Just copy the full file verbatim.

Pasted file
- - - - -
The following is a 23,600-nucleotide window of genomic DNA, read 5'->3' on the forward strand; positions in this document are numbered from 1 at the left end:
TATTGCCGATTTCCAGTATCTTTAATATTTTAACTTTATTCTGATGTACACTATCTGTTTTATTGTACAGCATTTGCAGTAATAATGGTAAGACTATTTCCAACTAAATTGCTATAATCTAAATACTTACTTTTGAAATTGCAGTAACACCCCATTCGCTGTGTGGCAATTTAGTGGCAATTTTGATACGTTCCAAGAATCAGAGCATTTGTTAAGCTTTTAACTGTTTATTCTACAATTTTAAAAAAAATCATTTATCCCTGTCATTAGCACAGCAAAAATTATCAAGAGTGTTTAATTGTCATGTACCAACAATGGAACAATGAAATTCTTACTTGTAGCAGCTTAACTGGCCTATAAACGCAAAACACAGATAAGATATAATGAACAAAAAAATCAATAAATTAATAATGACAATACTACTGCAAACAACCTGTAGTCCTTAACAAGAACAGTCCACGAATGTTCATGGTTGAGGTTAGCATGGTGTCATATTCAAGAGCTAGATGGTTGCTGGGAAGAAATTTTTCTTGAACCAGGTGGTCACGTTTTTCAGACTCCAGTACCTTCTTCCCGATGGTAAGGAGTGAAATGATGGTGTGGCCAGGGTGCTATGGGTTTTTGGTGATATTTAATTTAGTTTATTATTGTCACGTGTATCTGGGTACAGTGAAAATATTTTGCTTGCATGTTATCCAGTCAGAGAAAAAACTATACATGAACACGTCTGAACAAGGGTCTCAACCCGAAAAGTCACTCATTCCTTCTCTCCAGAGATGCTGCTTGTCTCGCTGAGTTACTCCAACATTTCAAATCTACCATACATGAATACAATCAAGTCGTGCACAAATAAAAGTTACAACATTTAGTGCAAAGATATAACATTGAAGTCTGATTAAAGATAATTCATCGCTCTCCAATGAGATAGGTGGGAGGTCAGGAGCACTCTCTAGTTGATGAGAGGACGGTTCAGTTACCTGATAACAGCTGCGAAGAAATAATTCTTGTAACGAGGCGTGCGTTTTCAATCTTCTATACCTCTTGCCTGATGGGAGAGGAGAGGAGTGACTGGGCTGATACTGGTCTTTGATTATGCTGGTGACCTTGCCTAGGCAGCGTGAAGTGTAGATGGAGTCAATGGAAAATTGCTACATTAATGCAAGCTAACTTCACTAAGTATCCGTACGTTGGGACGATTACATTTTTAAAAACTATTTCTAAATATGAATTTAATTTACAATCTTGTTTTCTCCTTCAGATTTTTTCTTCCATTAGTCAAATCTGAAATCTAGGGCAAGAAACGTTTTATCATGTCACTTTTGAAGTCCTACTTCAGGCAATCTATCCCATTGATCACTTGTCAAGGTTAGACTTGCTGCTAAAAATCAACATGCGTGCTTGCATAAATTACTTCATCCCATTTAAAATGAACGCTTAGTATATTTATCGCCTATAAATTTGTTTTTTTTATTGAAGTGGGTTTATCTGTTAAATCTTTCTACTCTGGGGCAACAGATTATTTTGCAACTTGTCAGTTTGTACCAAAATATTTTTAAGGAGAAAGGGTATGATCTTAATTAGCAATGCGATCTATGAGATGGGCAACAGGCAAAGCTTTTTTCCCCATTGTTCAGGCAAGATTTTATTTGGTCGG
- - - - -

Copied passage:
The following is a 23,600-nucleotide window of genomic DNA, read 5'->3' on the forward strand; positions in this document are numbered from 1 at the left end:
TATTGCCGATTTCCAGTATCTTTAATATTTTAACTTTATTCTGATGTACACTATCTGTTTTATTGTACAGCATTTGCAGTAATAATGGTAAGACTATTTCCAACTAAATTGCTATAATCTAAATACTTACTTTTGAAATTGCAGTAACACCCCATTCGCTGTGTGGCAATTTAGTGGCAATTTTGATACGTTCCAAGAATCAGAGCATTTGTTAAGCTTTTAACTGTTTATTCTACAATTTTAAAAAAAATCATTTATCCCTGTCATTAGCACAGCAAAAATTATCAAGAGTGTTTAATTGTCATGTACCAACAATGGAACAATGAAATTCTTACTTGTAGCAGCTTAACTGGCCTATAAACGCAAAACACAGATAAGATATAATGAACAAAAAAATCAATAAATTAATAATGACAATACTACTGCAAACAACCTGTAGTCCTTAACAAGAACAGTCCACGAATGTTCATGGTTGAGGTTAGCATGGTGTCATATTCAAGAGCTAGATGGTTGCTGGGAAGAAATTTTTCTTGAACCAGGTGGTCACGTTTTTCAGACTCCAGTACCTTCTTCCCGATGGTAAGGAGTGAAATGATGGTGTGGCCAGGGTGCTATGGGTTTTTGGTGATATTTAATTTAGTTTATTATTGTCACGTGTATCTGGGTACAGTGAAAATATTTTGCTTGCATGTTATCCAGTCAGAGAAAAAACTATACATGAACACGTCTGAACAAGGGTCTCAACCCGAAAAGTCACTCATTCCTTCTCTCCAGAGATGCTGCTTGTCTCGCTGAGTTACTCCAACATTTCAAATCTACCATACATGAATACAATCAAGTCGTGCACAAATAAAAGTTACAACATTTAGTGCAAAGATATAACATTGAAGTCTGATTAAAGATAATTCATCGCTCTCCAATGAGATAGGTGGGAGGTCAGGAGCACTCTCTAGTTGATGAGAGGACGGTTCAGTTACCTGATAACAGCTGCGAAGAAATAATTCTTGTAACGAGGCGTGCGTTTTCAATCTTCTATACCTCTTGCCTGATGGGAGAGGAGAGGAGTGACTGGGCTGATACTGGTCTTTGATTATGCTGGTGACCTTGCCTAGGCAGCGTGAAGTGTAGATGGAGTCAATGGAAAATTGCTACATTAATGCAAGCTAACTTCACTAAGTATCCGTACGTTGGGACGATTACATTTTTAAAAACTATTTCTAAATATGAATTTAATTTACAATCTTGTTTTCTCCTTCAGATTTTTTCTTCCATTAGTCAAATCTGAAATCTAGGGCAAGAAACGTTTTATCATGTCACTTTTGAAGTCCTACTTCAGGCAATCTATCCCATTGATCACTTGTCAAGGTTAGACTTGCTGCTAAAAATCAACATGCGTGCTTGCATAAATTACTTCATCCCATTTAAAATGAACGCTTAGTATATTTATCGCCTATAAATTTGTTTTTTTTATTGAAGTGGGTTTATCTGTTAAATCTTTCTACTCTGGGGCAACAGATTATTTTGCAACTTGTCAGTTTGTACCAAAATATTTTTAAGGAGAAAGGGTATGATCTTAATTAGCAATGCGATCTATGAGATGGGCAACAGGCAAAGCTTTTTTCCCCATTGTTCAGGCAAGATTTTATTTGGTCGG